But last April, the Biden administration announced a one-time account adjustment that would credit borrowers for payments made under any repayment plan and time spent in long forbearances and some periods of deferment. This is great news for borrowers who have struggled with student loan debt for years.

The Education Department is currently working on applying the IDR Waiver to borrowers’ accounts, and they expect to finish the process by this summer.

  • Whose eligible: All federal student loan borrowers are eligible for relief, but those with commercially-held loans must consolidate by May 1, 2023, to qualify.

  • How to apply: There is no application process. The department is automatically reviewing the accounts of all borrowers whose loans it owns.

  • When to apply: There is no application deadline, but if you have commercially-held FFEL or Perkins Loans with AES, Navient, or Nelnet, and the like, you must combine those loans into a Direct Consolidation Loan by May 1, 2023.

  • Application: There is no application for income-driven repayment forgiveness.

You have a permanent disability

The Department of Education wipes away the balances on your federal student loans if you suffer a severe and permanent disability that leaves you unable to work full-time. You can still work and earn an income, but that income ordinarily must be below the Poverty Guideline amount for a family of two, regardless of your family size. The Education Department has temporarily waived the three-year monitoring period during the Covid-19 Pandemic.

  • Who’s eligible: You’re eligible if a doctor, SSA, or VA determines you are severely and permanently disabled. Your disability can be mental or physical.

  • How to apply: Submit the Total and Permanent Disability Discharge Application to Nelnet or through

  • When to apply: You can apply for a TPD discharge after the doctor signs the discharge application or the SSA or VA determine you are totally and permanently disabled.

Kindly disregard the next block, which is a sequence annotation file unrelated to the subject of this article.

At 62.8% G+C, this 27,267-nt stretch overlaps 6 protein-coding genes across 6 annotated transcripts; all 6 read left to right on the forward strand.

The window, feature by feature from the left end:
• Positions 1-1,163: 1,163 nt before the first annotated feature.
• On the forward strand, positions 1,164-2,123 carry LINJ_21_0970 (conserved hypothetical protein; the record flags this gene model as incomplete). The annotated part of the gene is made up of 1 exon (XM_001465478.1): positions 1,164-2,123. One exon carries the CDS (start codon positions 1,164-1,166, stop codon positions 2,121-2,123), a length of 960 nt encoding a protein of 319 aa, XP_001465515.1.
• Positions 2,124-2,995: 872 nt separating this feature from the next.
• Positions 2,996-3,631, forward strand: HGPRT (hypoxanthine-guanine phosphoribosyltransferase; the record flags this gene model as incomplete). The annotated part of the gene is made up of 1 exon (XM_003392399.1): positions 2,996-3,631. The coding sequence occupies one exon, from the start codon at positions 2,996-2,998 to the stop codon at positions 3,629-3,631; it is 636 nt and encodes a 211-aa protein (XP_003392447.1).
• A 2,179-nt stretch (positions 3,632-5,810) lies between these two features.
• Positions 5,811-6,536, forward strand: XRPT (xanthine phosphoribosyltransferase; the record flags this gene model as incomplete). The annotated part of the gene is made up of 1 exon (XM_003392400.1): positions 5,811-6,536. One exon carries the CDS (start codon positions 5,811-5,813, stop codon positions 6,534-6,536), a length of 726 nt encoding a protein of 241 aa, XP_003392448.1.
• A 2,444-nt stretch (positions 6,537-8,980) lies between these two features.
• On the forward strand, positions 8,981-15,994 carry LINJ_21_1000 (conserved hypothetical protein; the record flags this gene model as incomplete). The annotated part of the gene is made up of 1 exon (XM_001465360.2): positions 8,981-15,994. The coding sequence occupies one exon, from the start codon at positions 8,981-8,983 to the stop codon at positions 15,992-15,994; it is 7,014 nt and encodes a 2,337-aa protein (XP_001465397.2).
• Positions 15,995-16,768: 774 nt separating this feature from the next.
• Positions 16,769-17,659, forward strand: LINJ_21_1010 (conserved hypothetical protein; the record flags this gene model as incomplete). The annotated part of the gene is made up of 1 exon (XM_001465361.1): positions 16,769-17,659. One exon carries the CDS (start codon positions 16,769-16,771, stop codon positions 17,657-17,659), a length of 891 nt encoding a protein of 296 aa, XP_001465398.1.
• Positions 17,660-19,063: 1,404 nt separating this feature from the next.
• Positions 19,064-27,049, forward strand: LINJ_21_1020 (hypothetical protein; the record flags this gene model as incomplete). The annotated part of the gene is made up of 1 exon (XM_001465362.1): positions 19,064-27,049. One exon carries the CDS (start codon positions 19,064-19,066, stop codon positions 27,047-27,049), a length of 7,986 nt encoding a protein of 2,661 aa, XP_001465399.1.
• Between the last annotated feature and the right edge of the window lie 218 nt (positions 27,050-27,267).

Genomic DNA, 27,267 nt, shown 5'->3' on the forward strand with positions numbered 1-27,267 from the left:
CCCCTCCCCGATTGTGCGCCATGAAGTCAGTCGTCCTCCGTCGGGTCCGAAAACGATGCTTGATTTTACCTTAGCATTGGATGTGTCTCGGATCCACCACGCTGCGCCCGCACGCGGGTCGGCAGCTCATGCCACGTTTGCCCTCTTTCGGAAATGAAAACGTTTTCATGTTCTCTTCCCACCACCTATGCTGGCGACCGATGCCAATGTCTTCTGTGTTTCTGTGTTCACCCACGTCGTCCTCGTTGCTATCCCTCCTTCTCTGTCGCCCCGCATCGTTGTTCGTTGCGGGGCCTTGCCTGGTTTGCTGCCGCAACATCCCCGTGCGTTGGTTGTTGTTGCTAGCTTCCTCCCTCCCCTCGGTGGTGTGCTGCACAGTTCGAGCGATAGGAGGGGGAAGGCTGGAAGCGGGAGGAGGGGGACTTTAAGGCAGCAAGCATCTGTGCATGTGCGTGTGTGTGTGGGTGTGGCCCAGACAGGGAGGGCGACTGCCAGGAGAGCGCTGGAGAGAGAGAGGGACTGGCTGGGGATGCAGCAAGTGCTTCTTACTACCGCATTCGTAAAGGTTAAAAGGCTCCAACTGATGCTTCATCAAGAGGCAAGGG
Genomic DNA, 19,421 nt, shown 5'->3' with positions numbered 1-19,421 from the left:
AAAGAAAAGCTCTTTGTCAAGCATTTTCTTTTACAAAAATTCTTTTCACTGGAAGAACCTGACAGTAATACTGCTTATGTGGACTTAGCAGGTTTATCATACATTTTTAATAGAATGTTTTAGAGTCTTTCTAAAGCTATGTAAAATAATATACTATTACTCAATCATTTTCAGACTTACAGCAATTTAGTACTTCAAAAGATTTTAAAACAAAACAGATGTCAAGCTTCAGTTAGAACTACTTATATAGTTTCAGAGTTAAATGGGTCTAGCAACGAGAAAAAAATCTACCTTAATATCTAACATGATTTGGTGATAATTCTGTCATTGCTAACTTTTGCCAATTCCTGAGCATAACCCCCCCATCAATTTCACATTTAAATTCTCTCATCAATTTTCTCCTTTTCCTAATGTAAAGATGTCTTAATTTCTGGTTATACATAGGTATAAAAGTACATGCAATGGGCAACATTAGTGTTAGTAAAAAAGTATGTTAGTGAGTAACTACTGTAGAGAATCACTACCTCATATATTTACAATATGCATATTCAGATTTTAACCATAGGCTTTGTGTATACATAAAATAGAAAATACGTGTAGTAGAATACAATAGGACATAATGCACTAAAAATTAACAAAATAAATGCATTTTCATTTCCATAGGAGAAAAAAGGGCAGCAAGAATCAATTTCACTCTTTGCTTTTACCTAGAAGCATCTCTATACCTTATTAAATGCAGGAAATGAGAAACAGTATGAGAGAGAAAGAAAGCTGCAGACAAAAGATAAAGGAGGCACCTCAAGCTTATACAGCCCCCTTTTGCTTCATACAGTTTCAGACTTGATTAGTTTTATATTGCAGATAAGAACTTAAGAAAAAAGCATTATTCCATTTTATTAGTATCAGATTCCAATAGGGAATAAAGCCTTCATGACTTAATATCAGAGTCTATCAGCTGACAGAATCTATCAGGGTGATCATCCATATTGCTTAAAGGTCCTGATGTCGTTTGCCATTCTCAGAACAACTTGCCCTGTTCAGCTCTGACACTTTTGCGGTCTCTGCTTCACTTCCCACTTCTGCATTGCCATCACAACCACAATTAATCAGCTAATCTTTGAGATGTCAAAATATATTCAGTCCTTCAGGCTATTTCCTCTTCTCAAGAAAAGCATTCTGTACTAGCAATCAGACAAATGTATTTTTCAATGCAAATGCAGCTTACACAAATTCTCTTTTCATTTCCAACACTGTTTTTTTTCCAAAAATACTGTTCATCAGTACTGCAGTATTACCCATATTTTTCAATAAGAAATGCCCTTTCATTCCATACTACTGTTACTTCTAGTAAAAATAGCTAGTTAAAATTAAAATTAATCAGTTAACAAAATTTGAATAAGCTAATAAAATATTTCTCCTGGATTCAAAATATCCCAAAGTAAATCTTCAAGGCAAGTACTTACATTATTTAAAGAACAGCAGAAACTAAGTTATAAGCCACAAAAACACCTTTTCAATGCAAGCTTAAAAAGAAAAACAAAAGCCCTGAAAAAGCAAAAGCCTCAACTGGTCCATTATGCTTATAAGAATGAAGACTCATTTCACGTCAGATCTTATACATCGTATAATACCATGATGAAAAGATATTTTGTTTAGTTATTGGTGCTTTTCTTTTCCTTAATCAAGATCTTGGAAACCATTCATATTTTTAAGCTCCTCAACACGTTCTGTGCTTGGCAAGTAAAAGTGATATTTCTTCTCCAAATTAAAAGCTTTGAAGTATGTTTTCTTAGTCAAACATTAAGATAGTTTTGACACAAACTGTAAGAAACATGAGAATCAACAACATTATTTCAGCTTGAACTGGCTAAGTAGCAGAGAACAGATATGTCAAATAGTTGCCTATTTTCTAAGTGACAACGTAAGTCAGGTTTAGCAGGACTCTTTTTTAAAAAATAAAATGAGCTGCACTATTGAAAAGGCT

• Application: Download TPD Discharge Application

Many lenders also offer private student loan forgiveness if you become permanently disabled. Check with your loan servicer to see how to apply.

Learn More: Student Loan Forgiveness for Disability Options

Your school lied to you

Over the years, government officials have shut down many for-profit institutions that defrauded students. The borrower defense loan discharge program allows you to file a claim to have your debt forgiven if you believe your school misled you and broke state fraud laws.

The relief program has not worked smoothly since first being used under the Obama administration to help people who went to Corinthian Colleges. When President Trump’s education secretary, Betsy DeVos, took office, the process for approving applications slowed to a crawl. The Education Department focused on defending litigation rather than finding ways to quicken the process and grant borrowers the relief they were entitled to under the law.

The new education secretary, Miguel Cardona, has announced the department was scrapping his predecessor’s policy and replacing it with a simplified, fair path to relief when a school’s misconduct has harmed them.

In June 2021, the department announced it would wipe out $500 million for 18 thousand borrowers who went to ITT Technical Institute. And this June, it struck a deal to wipe out $6 billion in federal student loan debt for around 200,000 former students who went to schools they said had defrauded them. Those schools include large chains like the Art Institutes and a few still operating colleges, including DeVry University, Grand Canyon University, and the University of Phoenix.